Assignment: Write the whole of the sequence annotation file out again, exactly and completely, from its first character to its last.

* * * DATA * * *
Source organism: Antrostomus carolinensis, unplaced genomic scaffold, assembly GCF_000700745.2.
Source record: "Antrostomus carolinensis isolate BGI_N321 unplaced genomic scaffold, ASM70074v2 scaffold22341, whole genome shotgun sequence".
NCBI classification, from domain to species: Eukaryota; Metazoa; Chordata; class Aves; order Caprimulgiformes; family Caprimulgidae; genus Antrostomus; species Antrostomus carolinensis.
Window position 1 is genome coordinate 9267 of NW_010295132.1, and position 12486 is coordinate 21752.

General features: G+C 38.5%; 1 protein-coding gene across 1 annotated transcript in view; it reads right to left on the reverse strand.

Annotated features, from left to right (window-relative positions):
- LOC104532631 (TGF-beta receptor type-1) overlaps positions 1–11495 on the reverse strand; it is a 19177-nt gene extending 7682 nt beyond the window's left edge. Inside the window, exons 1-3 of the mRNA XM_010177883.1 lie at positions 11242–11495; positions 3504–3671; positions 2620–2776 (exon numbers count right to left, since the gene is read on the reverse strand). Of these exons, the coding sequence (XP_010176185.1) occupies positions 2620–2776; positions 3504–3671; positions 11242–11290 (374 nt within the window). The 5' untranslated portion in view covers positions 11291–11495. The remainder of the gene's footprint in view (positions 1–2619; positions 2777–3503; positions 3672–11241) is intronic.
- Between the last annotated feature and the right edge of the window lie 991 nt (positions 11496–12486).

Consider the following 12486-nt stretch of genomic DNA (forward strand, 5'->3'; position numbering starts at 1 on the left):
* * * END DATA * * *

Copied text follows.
Source organism: Antrostomus carolinensis, unplaced genomic scaffold, assembly GCF_000700745.2.
Source record: "Antrostomus carolinensis isolate BGI_N321 unplaced genomic scaffold, ASM70074v2 scaffold22341, whole genome shotgun sequence".
NCBI classification, from domain to species: Eukaryota; Metazoa; Chordata; class Aves; order Caprimulgiformes; family Caprimulgidae; genus Antrostomus; species Antrostomus carolinensis.
Window position 1 is genome coordinate 9267 of NW_010295132.1, and position 12486 is coordinate 21752.

General features: G+C 38.5%; 1 protein-coding gene across 1 annotated transcript in view; it reads right to left on the reverse strand.

Annotated features, from left to right (window-relative positions):
- LOC104532631 (TGF-beta receptor type-1) overlaps positions 1–11495 on the reverse strand; it is a 19177-nt gene extending 7682 nt beyond the window's left edge. Inside the window, exons 1-3 of the mRNA XM_010177883.1 lie at positions 11242–11495; positions 3504–3671; positions 2620–2776 (exon numbers count right to left, since the gene is read on the reverse strand). Of these exons, the coding sequence (XP_010176185.1) occupies positions 2620–2776; positions 3504–3671; positions 11242–11290 (374 nt within the window). The 5' untranslated portion in view covers positions 11291–11495. The remainder of the gene's footprint in view (positions 1–2619; positions 2777–3503; positions 3672–11241) is intronic.
- Between the last annotated feature and the right edge of the window lie 991 nt (positions 11496–12486).

Consider the following 12486-nt stretch of genomic DNA (forward strand, 5'->3'; position numbering starts at 1 on the left):